U-46 agrees to pay $1.5 million to South Elgin boy attacked at school
The family of Henry Sembdner, a South Elgin boy who suffered brain trauma during a beating by a Kenyon Woods Middle School classmate in 2017, will receive $1.5 million as part of a settlement agreement with the school district, according to documents obtained by the Daily Herald.
Kane County Judge Susan Boles dismissed the Sembdners' lawsuit against Elgin Area School District U-46 with prejudice on Oct. 29 as a result of both parties reaching an agreement on Oct. 21 in the 2017 lawsuit.
"The parties mutually understand and agree that this agreement does not constitute any admission of fault, responsibility or liability on the part of the board," according to the agreement.
The $1.5 million lump-sum payment includes the cost of the Sembdners' legal fees. Money will be put into an account that Henry cannot access until he is 18, according to court records.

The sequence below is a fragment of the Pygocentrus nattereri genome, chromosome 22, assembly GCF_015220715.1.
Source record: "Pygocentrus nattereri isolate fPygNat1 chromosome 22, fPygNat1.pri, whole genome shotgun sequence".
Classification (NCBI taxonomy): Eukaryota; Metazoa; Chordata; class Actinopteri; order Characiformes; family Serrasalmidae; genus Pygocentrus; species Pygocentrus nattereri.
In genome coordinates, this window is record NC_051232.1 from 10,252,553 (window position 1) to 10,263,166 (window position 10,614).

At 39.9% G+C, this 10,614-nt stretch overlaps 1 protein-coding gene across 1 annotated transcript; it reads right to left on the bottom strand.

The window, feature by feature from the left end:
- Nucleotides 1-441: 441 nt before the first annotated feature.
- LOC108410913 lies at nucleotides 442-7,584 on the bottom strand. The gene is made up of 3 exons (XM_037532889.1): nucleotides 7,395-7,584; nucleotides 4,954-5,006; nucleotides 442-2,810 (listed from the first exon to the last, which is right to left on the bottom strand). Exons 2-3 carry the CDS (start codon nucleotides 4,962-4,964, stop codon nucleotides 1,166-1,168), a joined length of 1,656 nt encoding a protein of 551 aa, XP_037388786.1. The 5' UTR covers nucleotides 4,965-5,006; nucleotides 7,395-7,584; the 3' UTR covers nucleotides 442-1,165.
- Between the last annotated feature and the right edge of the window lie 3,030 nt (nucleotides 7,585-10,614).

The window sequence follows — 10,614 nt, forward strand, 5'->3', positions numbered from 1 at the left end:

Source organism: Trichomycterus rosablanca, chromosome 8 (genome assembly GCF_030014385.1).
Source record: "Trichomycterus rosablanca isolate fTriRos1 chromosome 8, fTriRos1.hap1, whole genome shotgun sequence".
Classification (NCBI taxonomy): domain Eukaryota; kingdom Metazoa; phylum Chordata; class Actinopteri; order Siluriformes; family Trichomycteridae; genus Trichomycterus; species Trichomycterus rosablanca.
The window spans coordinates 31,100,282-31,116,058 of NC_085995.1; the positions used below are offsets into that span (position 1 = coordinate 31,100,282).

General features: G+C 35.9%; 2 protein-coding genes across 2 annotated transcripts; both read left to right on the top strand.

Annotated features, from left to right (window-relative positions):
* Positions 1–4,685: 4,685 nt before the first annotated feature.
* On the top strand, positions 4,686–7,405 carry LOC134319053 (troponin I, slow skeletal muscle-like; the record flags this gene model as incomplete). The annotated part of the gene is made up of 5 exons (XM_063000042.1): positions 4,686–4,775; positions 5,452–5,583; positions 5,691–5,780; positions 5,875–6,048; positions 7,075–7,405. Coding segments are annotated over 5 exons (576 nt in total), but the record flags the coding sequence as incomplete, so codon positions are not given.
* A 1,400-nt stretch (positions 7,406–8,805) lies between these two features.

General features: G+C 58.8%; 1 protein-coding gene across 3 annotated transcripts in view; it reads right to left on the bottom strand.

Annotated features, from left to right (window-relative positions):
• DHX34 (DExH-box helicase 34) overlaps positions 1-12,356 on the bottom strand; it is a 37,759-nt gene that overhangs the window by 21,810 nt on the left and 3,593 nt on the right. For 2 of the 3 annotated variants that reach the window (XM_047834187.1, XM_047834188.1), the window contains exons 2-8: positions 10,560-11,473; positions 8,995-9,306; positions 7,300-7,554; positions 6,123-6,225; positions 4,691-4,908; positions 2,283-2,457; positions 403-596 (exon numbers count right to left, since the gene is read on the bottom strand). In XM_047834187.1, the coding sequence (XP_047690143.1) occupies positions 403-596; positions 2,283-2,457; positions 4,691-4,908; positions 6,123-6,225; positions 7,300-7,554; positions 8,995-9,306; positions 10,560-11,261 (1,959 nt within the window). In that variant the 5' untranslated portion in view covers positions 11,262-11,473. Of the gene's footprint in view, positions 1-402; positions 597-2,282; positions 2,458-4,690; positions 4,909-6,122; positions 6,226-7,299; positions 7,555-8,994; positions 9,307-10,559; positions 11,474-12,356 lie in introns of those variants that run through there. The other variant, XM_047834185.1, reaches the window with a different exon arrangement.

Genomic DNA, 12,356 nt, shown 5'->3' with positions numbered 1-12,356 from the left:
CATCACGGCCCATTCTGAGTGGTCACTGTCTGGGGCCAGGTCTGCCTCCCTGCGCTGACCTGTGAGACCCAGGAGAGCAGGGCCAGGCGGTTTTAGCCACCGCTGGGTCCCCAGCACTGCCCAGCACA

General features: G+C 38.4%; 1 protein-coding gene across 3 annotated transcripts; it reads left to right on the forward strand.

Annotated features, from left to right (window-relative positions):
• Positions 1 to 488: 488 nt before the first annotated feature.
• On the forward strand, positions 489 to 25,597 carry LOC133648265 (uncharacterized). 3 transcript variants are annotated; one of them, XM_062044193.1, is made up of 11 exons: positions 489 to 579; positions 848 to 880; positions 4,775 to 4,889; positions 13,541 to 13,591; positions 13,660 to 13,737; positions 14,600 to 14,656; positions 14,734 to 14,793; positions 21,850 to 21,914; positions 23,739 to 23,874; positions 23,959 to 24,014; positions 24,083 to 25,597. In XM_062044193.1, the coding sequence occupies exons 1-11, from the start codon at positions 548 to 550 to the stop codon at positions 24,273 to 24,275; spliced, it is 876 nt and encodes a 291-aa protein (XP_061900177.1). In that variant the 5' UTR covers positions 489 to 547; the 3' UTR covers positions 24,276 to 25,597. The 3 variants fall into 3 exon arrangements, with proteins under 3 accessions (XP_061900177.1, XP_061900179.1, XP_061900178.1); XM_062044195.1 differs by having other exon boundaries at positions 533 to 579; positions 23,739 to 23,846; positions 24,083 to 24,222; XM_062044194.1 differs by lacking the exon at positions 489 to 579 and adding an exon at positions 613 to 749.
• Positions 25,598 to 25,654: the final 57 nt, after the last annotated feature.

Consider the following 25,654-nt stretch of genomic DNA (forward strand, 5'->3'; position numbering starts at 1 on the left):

U-46 school board President Sue Kerr earlier declined to comment on the agreement. Sembdner family attorney Lance Northcutt earlier said the family's focus is on Henry, now 15 and a sophomore at South Elgin High School.
Henry was 12 and a Kenyon Woods seventh-grader at the time of the February 2017 attack that left him unconscious. He was assaulted in a school hallway where there were no security cameras after he and his attacker bumped into each other. The attacker picked Henry up and slammed him to the ground headfirst, rendering him unconscious and putting him in a coma for five days.
The family's lawsuit alleged district officials knew the attacker, who was 14, had a "lengthy history of behavioral infractions, including prior violent attacks against other students." It claimed staff failed to provide adequate care after Henry was injured. The school nurse initially called Henry's mom, Karen Sembdner, instead of 911, saying he had a bloody nose and broken tooth.
The 14-year-old who attacked Henry pleaded guilty to battery in July 2017. He was sentenced in juvenile court to 12 months of probation and was ordered to complete 100 hours of community service. He also had to undergo counseling and had to write an apology letter to Henry.